5
$\begingroup$

A few weeks ago, I started tutoring a student in Discrete Mathematics (a subject I took a year ago).

I have previously tutored both pre-calculus and calculus, but never a proof based class. I have been approaching the job by helping the student work through the homework and helping her figure out content that she couldn't follow during class.

I am afraid that I might actually be doing the student more harm than good, as Discrete Mathematics is a proof based course (the first of this kind for her), and thus I am afraid that she will begin relying on me to get intuition for problem solving and writing proofs in general.

I was thinking about transitioning to a structure where she proves everything that they proved in class again by herself (with help where needed). The idea is inspired by this blog post I found last night. Does anyone with experience tutoring a proof based math course have any advice for me?

$\endgroup$
  • 1
    $\begingroup$ You could try to help her by working with her on strategies about approaching, understanding and writing proofs. I would just like to add that while that strategy can yield great benefits, there are a few warning signs to be aware of. Cal Newport was very experienced with working in depth (his book titled Deep Work is a great read, by the way) by the time he was in college. The student you are tutoring probably does not share a similar skillset. A proof based course generates a greater toll on cognitive capacities than algorithmic courses, and that may be part of the problem. $\endgroup$ – Mark Fantini Oct 29 '17 at 23:34
  • 2
    $\begingroup$ Rather than "she proves everything that they proved in class again by herself," which strikes me as possibly boring, you might explore this nice collection: Good, simple examples of induction?. $\endgroup$ – Joseph O'Rourke Oct 30 '17 at 0:54
5
$\begingroup$

I have found the best thing to do in tutoring a proof based class is to constantly ask the questions "why is that true?" or "what is the definition of that?". These questions help them build relations between definitions and highlight the connections to proofs as filling in the details relating things.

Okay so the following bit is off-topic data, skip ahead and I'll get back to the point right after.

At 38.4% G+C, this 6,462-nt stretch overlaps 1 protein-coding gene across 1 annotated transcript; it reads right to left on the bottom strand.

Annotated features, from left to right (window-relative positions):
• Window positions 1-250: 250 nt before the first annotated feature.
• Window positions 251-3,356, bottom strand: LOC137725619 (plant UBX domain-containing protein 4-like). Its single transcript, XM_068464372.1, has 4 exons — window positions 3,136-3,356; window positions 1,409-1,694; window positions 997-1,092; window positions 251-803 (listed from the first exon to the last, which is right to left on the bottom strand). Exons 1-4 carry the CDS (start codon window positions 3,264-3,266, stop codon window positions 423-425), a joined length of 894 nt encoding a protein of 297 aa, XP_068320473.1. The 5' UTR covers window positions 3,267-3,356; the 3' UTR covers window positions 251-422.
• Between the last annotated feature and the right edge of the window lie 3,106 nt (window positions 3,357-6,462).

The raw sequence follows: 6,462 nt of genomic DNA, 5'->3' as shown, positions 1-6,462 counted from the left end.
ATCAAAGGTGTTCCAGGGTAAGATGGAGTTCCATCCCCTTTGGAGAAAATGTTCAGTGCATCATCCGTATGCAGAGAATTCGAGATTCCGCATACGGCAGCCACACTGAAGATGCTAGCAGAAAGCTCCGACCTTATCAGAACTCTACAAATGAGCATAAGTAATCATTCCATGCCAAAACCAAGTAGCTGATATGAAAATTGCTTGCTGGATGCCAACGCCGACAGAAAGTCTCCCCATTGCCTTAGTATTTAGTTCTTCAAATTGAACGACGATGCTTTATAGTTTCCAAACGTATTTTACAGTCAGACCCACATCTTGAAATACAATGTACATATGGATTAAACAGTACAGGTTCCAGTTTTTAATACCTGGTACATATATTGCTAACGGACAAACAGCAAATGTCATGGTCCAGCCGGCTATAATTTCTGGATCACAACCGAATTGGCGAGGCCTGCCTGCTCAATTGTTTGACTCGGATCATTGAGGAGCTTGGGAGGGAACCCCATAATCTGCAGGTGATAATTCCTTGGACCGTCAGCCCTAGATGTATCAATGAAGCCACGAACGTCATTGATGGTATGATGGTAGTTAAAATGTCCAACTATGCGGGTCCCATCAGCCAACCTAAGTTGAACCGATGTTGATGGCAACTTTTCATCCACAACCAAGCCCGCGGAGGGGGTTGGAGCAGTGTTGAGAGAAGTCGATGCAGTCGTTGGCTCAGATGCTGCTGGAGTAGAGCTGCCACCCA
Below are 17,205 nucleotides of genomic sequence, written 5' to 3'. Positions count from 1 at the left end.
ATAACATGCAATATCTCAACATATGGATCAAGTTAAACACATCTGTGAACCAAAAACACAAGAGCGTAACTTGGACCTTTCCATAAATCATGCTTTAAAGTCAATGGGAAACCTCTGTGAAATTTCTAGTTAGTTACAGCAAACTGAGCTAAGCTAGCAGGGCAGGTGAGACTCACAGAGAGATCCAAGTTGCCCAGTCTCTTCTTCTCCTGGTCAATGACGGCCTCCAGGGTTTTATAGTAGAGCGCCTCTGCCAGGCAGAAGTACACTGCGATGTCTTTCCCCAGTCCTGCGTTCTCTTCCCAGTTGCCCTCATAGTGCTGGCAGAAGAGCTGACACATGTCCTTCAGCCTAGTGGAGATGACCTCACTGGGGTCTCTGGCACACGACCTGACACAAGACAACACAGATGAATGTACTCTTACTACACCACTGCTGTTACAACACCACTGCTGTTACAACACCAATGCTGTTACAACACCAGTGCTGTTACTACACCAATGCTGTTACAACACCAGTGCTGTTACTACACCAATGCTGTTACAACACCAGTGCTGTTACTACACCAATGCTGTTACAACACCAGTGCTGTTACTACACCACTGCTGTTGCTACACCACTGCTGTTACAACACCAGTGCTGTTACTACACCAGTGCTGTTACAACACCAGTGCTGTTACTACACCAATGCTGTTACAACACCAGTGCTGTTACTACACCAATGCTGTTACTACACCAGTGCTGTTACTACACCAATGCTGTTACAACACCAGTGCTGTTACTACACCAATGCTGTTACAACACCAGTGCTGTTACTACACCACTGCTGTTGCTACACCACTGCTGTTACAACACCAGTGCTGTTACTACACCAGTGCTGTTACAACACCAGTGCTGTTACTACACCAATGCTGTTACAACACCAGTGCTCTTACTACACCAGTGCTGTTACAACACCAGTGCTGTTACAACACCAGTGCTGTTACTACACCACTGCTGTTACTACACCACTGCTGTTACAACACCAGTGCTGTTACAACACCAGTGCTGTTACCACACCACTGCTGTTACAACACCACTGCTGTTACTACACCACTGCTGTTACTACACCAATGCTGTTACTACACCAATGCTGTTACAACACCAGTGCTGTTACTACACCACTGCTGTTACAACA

Yes, on occasion you might have to do an example of a proof technique. I remember induction being a challenge myself until I saw it in action a few times. But if they are working a problem themself, start with asking "what is the definition of the beginning object?" and "are there any theorems or propositions we can use relating to it?". Ask "what is our goal?" and "what do you think we need to show to get there?". Correct them on their mathematical grammar and clarify that they write (not just say!) their implications correctly.

Your goal as tutor is to demonstrate good proof technique and to further train them on knowing the definitions and statements of things that they need to know. Questions serve as training their guidance to when to use their statements. Yeah, they'll probably struggle a bit, but you need to help build their confidence and logical thinking skills.

$\endgroup$

Your Answer

By clicking “Post Your Answer”, you agree to our terms of service, privacy policy and cookie policy

Not the answer you're looking for? Browse other questions tagged or ask your own question.